Paola Antonelli
Curator for Architecture and Design, MoMA
02:47

The Future of Design

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Erasing the difference between the original and the serial model.

Paola Antonelli

Paola Antonelli is an Italian-born curator at the Museum of Modern Art in New York and one of the world’s foremost experts on contemporary architecture and design. She received her MA in Architecture from Milan Polytechnic in 1990, and worked at the design magazines Domus and Abitare before coming to MoMA in 1994. At MoMA, where serves as curator for the Department of Architecture and Design, Antonelli has been a strong of advocate of treating design as art: she’s written that "everything is designed, one way or another.” Antonelli is known for her eclecticism, and has curated well-received shows such as Workspheres (2001), devoted to the workplace of the near future. Her recent exhibit SAFE included – among other materials – a UN refugee tarp, camouflage cream, and a baby buggy. Antonelli has taught design history and theory at UCLA and Harvard and is the author of Humble Masterpieces: Everyday Marvels of Design, and co-author of 2008 book Design and the Elastic Mind.

Transcript

Question: Where is design headed?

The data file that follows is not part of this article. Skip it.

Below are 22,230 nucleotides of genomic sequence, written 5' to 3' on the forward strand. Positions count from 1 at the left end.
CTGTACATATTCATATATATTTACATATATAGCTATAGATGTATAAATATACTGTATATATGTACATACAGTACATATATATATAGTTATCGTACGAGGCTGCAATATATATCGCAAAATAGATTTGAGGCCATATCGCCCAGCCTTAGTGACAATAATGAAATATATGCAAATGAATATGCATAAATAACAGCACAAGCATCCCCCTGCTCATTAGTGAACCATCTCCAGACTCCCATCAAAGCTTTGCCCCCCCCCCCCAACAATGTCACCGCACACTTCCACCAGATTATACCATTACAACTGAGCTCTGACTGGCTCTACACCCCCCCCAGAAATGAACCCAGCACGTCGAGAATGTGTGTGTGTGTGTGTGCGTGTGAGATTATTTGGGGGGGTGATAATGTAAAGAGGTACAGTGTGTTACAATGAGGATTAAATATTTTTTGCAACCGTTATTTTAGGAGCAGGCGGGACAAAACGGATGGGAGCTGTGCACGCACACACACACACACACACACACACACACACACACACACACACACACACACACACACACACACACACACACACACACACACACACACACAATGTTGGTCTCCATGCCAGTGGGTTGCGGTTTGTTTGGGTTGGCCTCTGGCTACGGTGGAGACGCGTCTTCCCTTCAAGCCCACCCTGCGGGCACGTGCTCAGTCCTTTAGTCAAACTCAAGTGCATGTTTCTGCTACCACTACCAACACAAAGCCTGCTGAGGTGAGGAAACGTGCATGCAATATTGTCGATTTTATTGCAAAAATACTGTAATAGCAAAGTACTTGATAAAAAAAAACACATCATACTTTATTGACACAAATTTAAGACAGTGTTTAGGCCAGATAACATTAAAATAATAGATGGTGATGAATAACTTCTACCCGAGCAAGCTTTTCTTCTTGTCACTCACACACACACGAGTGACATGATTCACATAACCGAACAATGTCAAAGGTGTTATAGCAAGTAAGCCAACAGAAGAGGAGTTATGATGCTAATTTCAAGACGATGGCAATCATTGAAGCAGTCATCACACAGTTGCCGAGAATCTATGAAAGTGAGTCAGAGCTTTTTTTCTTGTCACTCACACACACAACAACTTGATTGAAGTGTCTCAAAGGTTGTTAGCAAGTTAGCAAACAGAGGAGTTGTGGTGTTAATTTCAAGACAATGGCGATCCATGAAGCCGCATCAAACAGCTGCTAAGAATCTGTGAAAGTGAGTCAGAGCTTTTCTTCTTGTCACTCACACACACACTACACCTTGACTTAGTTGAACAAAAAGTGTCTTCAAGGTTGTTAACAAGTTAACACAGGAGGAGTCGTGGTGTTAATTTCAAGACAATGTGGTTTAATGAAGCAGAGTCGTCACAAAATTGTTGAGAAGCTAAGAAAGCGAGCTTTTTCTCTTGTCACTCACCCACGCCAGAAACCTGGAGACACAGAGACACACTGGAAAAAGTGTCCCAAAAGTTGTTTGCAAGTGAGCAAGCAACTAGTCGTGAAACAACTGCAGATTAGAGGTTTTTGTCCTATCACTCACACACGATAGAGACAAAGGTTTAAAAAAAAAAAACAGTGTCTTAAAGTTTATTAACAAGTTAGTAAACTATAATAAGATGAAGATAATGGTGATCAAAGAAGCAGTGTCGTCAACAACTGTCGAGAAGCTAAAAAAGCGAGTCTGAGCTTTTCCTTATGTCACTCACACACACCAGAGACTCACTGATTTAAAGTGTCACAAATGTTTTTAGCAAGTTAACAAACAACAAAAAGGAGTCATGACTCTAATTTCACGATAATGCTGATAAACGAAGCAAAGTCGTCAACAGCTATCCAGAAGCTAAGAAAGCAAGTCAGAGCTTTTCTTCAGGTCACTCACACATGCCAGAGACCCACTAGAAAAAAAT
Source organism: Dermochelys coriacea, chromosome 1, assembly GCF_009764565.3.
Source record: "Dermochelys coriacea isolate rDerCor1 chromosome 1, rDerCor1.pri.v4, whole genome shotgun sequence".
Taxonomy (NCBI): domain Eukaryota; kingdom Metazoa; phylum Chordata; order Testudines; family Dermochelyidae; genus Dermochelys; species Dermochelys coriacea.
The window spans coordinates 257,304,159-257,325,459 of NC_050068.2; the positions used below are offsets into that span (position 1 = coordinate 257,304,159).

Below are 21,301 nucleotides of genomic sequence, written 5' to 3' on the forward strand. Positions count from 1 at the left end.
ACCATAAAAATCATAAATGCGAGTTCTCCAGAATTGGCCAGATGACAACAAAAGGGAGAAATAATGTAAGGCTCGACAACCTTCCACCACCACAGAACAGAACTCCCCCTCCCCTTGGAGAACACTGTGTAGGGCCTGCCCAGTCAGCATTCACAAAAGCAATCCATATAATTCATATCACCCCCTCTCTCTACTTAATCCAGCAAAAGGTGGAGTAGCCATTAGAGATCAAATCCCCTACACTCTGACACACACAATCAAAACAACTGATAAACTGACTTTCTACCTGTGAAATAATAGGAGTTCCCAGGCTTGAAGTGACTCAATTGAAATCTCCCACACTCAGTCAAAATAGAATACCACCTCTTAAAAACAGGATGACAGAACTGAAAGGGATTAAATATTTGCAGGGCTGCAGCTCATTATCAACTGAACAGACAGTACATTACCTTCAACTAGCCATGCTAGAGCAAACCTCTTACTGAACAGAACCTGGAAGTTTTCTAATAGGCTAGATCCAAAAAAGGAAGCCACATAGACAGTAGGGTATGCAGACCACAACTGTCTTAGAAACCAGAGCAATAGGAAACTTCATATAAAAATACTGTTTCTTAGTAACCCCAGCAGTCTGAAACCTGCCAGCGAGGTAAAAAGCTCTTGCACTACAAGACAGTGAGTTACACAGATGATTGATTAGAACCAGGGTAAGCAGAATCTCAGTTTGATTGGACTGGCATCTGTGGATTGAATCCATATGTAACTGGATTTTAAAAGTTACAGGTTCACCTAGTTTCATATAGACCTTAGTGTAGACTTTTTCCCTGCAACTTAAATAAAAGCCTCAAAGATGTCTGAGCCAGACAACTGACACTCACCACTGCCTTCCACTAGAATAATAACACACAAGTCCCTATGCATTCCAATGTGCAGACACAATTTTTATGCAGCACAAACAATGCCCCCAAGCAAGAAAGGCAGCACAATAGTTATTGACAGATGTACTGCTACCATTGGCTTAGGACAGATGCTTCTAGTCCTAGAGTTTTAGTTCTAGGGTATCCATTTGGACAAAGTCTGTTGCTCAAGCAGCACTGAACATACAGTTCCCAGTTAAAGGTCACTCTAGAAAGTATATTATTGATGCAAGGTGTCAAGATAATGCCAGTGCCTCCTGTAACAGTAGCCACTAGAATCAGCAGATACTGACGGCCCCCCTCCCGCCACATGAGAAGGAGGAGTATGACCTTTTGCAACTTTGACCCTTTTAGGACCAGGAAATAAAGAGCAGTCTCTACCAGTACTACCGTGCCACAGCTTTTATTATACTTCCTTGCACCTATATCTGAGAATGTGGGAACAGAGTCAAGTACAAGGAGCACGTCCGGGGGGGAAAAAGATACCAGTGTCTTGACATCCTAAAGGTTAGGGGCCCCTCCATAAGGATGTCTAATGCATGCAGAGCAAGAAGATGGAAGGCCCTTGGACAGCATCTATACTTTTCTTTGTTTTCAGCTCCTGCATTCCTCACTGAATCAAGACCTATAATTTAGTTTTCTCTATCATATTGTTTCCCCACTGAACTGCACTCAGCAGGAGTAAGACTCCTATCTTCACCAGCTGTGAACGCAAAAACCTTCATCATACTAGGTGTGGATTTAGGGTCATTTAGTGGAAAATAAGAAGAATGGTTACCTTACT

Antonelli: There are some big changes that are on the horizon for design and for the world.  And I think that rapid manufacturing . . . the technology of rapid manufacturing will make some of these changes become a reality.  Rapid manufacturing, just as a brief introduction for the public – is the way in which you can design an object on the computer and then send the digital file directly to the manufacturing machine.  So seamlessly, even at a distance of thousands and thousands of miles, you just send the file and the thing gets made.  You can understand the implication.  This is a quite young technology.  It’s been existing already for 25 years, but at the beginning you could only carve foam and make prototypes and models.  Now you can make a chair.  It takes seven days to print the chair, but in the future seven hours, then seven minutes.  But think about it.  First of all you’ll be able to be at home at your computer and go onto a web site of a particular brand.  The designer has designed the matrix of a chair.  You can adapt the chair a little bit depending on how much, you know . . .  You need to respect the limits of the brand and respect the structural soundness of the chair.  But let’s say you customize it the way you want and then you send the file to your corner Kinko’s.  Let’s say it’s Kinko’s.  And then you go down, or they deliver it if you want, and you get your chair printed in the next five minutes, half hour.  No tracking, no warehousing, no waste of materials.  And you’ll only . . .  You’ll only order what you need.  Now of course there will still be designers acting like artists that will let you use that particular file only once and then it gets thrown out.  So it’s a unique piece.  There will still be modulation of the originality and of the . . . and of the number of pieces.  But there will be no more difference between a prototype and a serial piece.  And there will be an enormous saving of energy through the world.  So you see designers will be designing families of objects, and not anymore singular objects if they want to.  They will be deciding matrixes and systems, and they will be teaching people how to use them.  And I really believe that this will happen.  It’s already happening, and there are already some designers that are particularly interested and they are thinking this way.  You know we just had an exhibition at MOMA that was called Digitally Mastered, and it was all objects that were generated directly by a computer – ranging from clothes, to graphics, to chairs.  In the future it will become even more realizable and even more important.


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